Leatherface From “Chainsaw Massacre” Takes Us Back To That Sweltering, Smelly House Of Horror

The reluctant star of Texas Chainsaw Massacre talks about the real horrors of shooting the film and the lasting impact of the 1974 classic.

A few days after he chased an actress through a forest at night in a mask he could barely see through while wearing cowboy boots with three inch heels and wielding a fully operational chainsaw, poet-turned-actor-turned-professor Gunnar Hansen found himself teaching freshman English at the University of Texas.

Gunnar Hansen

It’s a minor miracle that Hansen and the rest of his Texas Chainsaw Massacre castmates made through the shoot more or less intact. While the violence in Tobe Hooper’s 1974 mother of all slasher films was fake, nearly everything else captured on screen, including the exhaustion, the frustration and anger, was real.

Hansen revisits the chaos in new memoir Chain Saw Confidential (Chronicle Books, Sept. 22). Cast as Leatherface primarily because of his height–a strapping six foot three–Hansen tells Co.Create “I had no real movie experience. Writing was always my real interest. I just worked on Chainsaw because I thought it would be an interesting job and it would be fun to do. It was interesting, although it wasn’t fun.”

Case in point: Chainsaw’s horrific dinner scene was filmed during a marathon 26-hour session inside a house where temperatures reached 120 degrees. “The inside of the house smelled peculiar. We had animal hides on the wall, skeletal bones from different animals, taxidermied critters. The food on the table rotted so fast they had to throw it away every couple hours and put out fresh head cheese and sausage.”


Hansen, who got paid $800 for his work in the movie, wore the same clothes for the entire shoot and became sickened by the stench. “They wouldn’t wash it because they were afraid it would change color or the laundry would lose the wardrobe, so I smelled the worst. You could lean my suit up against the wall at that point because it so was hardened from the sweat. The bickering among the family members was made that much stronger by the fact that we were so worn out. It was horrendous.”

The grueling shoot imbued Texas Chainsaw Massacre with an authenticity that helped the film pioneer a new standard for reality-based horror. The movie, like Psycho, found its inspiration in Wisconsin killer Ed Gein and has alternately fascinated and repulsed audiences since its theatrical release in 1974.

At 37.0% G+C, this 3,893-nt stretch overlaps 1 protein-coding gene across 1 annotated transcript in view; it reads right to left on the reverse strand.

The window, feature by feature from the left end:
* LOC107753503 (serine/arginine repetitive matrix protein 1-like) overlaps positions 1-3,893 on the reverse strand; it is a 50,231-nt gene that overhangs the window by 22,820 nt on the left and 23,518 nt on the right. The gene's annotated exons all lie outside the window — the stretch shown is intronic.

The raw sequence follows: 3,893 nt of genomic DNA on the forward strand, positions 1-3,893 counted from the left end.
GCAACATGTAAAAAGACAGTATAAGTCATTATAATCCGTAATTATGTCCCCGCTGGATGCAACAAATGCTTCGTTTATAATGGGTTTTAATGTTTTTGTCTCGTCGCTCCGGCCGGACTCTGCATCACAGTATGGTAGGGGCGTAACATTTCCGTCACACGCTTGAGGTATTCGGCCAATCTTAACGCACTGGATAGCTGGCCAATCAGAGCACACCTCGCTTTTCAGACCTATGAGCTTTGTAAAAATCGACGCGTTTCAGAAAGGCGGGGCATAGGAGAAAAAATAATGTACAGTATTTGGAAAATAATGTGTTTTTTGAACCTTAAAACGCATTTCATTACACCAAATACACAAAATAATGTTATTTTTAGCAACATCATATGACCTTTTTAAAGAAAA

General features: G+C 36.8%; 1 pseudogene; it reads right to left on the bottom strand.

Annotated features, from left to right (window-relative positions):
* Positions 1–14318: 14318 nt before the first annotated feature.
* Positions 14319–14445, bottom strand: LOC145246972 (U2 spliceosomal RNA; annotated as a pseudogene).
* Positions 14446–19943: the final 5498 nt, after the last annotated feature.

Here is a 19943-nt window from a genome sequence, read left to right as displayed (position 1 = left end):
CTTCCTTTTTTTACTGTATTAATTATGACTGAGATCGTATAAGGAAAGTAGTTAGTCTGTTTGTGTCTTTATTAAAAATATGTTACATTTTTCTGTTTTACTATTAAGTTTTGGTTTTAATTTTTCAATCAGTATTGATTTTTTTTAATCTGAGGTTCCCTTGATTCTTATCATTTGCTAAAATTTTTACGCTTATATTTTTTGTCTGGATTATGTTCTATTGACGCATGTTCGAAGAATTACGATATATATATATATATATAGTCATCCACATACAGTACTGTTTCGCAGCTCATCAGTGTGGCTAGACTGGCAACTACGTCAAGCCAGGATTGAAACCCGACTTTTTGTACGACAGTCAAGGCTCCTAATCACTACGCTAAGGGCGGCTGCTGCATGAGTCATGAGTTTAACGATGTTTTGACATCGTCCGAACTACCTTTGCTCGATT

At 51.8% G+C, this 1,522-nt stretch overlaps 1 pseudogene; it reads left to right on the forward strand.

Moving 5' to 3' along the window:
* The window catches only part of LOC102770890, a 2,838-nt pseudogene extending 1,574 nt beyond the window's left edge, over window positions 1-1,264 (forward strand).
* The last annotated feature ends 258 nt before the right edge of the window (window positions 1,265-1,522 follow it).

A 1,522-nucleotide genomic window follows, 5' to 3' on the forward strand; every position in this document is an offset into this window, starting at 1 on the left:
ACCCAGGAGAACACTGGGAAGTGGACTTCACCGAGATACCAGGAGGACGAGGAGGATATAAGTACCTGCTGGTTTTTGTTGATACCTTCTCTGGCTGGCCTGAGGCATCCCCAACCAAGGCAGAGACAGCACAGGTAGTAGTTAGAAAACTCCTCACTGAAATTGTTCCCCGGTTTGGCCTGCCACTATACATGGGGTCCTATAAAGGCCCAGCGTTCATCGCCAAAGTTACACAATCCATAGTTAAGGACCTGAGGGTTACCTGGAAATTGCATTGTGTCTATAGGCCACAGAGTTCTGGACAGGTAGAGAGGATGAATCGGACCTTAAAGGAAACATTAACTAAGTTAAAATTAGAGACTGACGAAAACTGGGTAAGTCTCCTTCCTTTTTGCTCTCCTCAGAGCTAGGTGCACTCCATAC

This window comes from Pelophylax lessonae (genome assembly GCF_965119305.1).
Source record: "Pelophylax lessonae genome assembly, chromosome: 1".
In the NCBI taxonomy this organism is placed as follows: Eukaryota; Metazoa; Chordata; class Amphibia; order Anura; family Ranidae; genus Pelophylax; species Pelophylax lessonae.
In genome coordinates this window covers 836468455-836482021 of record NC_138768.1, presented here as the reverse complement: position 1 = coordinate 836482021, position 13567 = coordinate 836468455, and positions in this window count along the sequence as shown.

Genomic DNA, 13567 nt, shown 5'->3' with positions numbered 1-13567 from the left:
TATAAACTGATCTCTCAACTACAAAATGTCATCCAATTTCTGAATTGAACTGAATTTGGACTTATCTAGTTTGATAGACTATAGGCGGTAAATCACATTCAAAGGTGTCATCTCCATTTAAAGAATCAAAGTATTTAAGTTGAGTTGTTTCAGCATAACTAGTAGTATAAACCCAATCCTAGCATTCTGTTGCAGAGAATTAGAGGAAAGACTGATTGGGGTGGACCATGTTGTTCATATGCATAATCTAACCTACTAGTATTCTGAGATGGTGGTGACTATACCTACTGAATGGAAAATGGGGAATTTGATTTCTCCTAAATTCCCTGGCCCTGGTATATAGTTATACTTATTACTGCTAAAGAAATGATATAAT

Hansen talked to Co.Create about the Chainsaw Effect that continues to crop up in horror movies 39 years after Leatherface freaked out movie audiences by appearing to hang a hapless Texas tourist (Teri McMinn) on a meat hook.


“Based on a true story”

“Found footage” thrillers dating to the Blair Witch Project and the Paranormal Activity franchises owe a direct debt to Chainsaw Massacre’s prologue intoned by a young John Larroquette that set up the massacre as a factual event. “Many people are shocked when they find out that this is not a true story. One of the great myths about Chainsaw is that this is a detailed account of a series of murders that happened in Texas, which is certainly not true. Part of the power of this movie is that it gives you the illusion that this was a real event. That helps people suspend their disbelief if they think they’re watching a film about a real event.”


The jittery camera moves and imperfect film textures that define the Saw torture porn series also owe a stylistic debt to Chainsaw. As Hansen notes, “A lot of Chainsaw’s influence on more recent horror films comes indirectly from the low budget. They couldn’t afford the camera rental, film stock or processing for 35 millimeter film so they had to shoot in 16 millimeter. When you have limitations that don’t let you be as slick as you’d otherwise like to be, it becomes ‘Let’s make it look crude on purpose.’ That contributes to this sense that some guy just happened to be there and filmed this on his home video camera.”


Chainsaw made it okay to make movies that were gritty and dirty and sweaty. The movie felt real,” says Hansen. In Chainsaw you have a psychological darkness that was very unusual at the time. It was un-Hollywood. It was hard for me to look at the Hammer films for example, and be horrified. Chainsaw gave you a glimpse of real horror.”


Masks and power tools

Hansen says “You have a lot of movies that seem like faint echoes of Chainsaw where they just go ‘lets try another power tool’ or use the term ‘massacre.’ They don’t even pretend that they’re not copying the Chainsaw concept. And of course the masks–I don’t think you’d have Michael Myers or Jason without Leatherface originally.” And Chainsaw created some things that have become clichés, like kids in a van or the complaining fifth wheel.

Almost Famous

Hansen lives most of the year in a small coastal town in Maine where he enjoys his anonymity. He rarely gets recognized as the man behind the human-skin mask whose name has become pop culture shorthand for “Nightmarish Freak.” He says, “Leatherface is almost like an archetype for a certain type of villain, but at the same time, you never see my face in the movie, so no one confuses me with my character. I’m proud I played a part in a movie that had such a big effect, but I like my privacy. I get to walk down the street and nobody has a clue that I was Leatherface.”

[Images: Copyright Vortex. Inc, courtesy of Chronicle Books]


About the author

Los Angeles freelancer Hugh Hart covers movies, television, art, design and the wild wild web (for San Francisco Chronicle, Los Angeles Times and New York Times). A former Chicagoan, Hugh also walks his Afghan Hound many times a day and writes twisted pop songs.


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